The past weekend's news that China will allow its currency, the yuan, to appreciate against the dollar sent positive waves through the market for much of Monday's trading session. Aluminum and steel stocks were up, as were domestic consumer plays in mainland China. But, as StreetAuthority's David Sterman mentioned, it may take years before the benefits are realized.
That's why it's important to take a step back. Rather than using the weekend's news as the sole reason to buy a particular stock, investors should use it as one more reason to buy shares of companies that will capitalize on catalysts that are already at work -- and will be for years to come.
The biggest and yet one of the least talked-about stories related to China is its emerging middle class. Chinese officials worry about having to rely on American and European consumers to grow their economy -- rightly so, considering recent economic crises. It's in China's long-term interest to have a stronger currency, rising wages and at least a partial social safety net so its citizens will be encouraged to save less and spend more.
Fact: China already has a middle class of about 300 million people. That number is expected to exceed 500 million in 10 years.
Some more interesting facts: Nearly one new Kentucky Fried Chicken fast food restaurant opens in China every day. There are almost 4,000 KFC locations in China, compared to only about 1,100 McDonald's locations. Soon, there will be more KFCs in China than in the United States.
And that's not all that KFC parent Yum Brands (NYSE: YUM) has been up to. . .
The company opened more than 1,400 new restaurants around the world in 2009 -- 509 of those were in China. Yum operates and franchises the KFC, Pizza Hut and Taco Bell brands, among others, and now has nearly 35,000 locations worldwide.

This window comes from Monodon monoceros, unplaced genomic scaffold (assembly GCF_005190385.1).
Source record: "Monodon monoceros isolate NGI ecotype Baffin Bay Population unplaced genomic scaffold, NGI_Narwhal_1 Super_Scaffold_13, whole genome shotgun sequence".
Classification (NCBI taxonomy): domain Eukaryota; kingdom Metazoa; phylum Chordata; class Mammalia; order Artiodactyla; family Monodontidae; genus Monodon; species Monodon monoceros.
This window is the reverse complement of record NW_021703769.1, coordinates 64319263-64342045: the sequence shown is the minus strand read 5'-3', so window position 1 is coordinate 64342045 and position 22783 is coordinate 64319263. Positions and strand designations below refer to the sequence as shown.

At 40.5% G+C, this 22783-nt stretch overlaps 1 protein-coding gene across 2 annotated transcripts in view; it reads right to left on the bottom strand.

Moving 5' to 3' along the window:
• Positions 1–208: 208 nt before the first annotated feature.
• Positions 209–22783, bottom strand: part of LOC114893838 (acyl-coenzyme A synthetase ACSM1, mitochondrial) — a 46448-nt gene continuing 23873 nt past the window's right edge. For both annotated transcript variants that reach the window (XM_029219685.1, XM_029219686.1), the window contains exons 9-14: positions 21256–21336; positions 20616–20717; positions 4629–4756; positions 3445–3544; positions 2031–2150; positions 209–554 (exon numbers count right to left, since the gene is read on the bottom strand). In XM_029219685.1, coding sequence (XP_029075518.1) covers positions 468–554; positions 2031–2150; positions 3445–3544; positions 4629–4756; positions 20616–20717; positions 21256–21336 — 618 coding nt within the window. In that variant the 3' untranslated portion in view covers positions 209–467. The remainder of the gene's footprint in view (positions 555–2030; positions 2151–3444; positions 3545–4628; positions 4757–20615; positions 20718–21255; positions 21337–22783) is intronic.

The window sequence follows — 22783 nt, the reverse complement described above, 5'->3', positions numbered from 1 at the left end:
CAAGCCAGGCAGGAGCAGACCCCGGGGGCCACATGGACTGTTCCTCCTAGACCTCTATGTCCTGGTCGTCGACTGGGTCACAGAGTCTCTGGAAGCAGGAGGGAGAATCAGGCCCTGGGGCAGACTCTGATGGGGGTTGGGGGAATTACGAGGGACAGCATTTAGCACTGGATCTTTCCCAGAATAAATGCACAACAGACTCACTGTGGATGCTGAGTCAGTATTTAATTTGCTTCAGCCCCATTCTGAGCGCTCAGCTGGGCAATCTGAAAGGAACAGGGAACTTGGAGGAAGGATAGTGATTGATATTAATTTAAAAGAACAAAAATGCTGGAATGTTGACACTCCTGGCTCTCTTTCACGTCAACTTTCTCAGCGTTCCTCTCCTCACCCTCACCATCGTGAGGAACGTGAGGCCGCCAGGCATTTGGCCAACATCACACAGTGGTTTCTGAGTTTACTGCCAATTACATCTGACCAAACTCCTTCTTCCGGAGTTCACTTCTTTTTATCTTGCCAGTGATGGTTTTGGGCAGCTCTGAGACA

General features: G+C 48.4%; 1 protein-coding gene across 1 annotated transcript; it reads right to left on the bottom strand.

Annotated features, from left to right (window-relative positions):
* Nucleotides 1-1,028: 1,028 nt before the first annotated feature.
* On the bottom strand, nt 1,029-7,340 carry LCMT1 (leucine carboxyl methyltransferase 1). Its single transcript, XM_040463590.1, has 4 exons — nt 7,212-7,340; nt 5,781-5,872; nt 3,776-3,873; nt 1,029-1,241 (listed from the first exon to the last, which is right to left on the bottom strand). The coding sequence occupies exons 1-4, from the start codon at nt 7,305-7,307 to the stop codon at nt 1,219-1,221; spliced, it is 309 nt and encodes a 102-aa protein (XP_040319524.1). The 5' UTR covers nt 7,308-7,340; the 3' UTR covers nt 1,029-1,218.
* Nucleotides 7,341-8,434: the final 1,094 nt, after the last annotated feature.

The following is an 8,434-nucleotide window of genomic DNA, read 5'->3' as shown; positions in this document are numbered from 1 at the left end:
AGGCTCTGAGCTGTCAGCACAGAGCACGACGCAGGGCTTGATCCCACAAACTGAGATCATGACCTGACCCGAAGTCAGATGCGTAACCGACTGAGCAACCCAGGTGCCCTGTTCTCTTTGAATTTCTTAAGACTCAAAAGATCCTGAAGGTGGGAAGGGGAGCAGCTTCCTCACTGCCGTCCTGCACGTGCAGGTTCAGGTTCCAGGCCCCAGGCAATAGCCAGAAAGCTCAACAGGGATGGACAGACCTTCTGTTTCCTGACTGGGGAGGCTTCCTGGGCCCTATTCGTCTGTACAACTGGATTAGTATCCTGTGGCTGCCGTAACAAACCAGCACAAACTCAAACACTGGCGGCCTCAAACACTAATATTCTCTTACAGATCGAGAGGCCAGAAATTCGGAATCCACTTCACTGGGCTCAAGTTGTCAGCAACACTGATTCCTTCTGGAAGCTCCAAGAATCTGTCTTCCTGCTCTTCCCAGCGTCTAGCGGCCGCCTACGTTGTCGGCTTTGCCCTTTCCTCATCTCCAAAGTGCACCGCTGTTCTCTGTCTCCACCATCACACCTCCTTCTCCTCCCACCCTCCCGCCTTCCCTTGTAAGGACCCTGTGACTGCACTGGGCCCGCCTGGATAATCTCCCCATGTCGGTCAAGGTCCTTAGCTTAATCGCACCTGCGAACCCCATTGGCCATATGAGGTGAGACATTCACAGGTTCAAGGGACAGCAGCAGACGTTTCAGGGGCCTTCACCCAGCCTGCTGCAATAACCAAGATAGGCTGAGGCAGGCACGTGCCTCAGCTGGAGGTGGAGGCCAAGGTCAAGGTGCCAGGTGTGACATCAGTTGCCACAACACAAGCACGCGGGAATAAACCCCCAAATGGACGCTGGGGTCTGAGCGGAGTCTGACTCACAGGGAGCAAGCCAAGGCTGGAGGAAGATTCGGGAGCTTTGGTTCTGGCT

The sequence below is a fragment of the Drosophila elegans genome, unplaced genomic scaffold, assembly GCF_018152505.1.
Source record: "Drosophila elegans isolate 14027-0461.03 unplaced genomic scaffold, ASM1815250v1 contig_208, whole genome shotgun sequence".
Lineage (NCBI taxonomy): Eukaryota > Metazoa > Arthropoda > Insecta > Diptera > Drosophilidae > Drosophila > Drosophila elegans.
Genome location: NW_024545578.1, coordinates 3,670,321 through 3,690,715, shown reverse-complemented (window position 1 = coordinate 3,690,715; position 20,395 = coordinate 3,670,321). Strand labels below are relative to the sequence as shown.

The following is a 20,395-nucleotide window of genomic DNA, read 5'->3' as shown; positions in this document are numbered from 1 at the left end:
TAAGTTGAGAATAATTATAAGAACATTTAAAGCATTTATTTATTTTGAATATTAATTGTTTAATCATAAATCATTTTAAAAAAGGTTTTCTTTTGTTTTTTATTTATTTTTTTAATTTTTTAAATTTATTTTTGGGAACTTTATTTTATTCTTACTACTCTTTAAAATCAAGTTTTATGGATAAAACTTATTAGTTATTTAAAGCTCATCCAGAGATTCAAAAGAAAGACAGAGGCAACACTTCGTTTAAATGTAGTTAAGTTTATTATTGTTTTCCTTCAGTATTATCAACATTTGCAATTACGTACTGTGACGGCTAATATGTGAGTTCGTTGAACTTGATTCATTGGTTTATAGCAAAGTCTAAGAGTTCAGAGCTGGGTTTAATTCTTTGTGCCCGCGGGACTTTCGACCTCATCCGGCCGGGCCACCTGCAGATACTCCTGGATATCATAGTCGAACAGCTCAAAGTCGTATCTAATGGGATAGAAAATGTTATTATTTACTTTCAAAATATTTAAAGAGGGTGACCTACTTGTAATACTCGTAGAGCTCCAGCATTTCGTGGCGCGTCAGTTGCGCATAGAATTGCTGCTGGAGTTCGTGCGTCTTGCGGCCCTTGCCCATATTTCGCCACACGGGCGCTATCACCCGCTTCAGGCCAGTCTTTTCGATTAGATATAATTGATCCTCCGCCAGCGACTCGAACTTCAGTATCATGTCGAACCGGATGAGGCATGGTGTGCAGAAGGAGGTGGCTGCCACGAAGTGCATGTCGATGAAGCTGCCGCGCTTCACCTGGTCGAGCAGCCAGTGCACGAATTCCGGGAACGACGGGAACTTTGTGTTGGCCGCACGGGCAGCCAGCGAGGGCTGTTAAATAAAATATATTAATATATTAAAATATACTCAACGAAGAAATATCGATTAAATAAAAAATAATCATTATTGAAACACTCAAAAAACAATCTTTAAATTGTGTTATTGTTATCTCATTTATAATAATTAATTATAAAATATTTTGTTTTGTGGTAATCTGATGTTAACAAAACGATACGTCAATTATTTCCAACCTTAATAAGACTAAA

Yum isn't just a global play with a partial China angle -- it has a major footprint in the country. And there's good reason behind the aggressive expansion in China -- 34% of Yum's 2009 revenue came from its Chinese locations, despite having just over 10% of its total locations in the country.
The average Yum fast food location in China carries margins of more than 20%, according to its most recent annual report, and can achieve "cash payback" within two to three years.
The global recession caused Yum's same store sales to be flat, except in China, where sales grew +10%. Profits from Chinese operations were up +29% in 2009 after growing +28% in 2008.
Yum believes its brands, particularly KFC, can be as prevalent in China as McDonald's (NYSE: MCD) is in the United States. The company has been generous to shareholders, having paid $8 billion in dividends and share repurchases since it spun off from PepsiCo (NYSE: PEP) in 1997. And speaking of McDonald's, Yum's stock has outrun its golden-arched rival during the past 10 years with a gain of +640% compared to +160%.
Action to Take --> Yum has ambitious goals for China. Given its success so far, there's no reason to doubt that's possible. At less than 19 times earnings, the stock is reasonably valued on both a historical basis and compared to its peers, considering its long-term potential for global growth.
The stock's 2% yield may not seem appealing at first, but consider that this is still a company that is expected to grow +12% annually during the next five years. The dividend has grown about +33% during the past five years, yet the company still pays out about 35% of earnings. Don't be surprised to see a steadily rising dividend, especially once management feels it has reached its potential for expansion.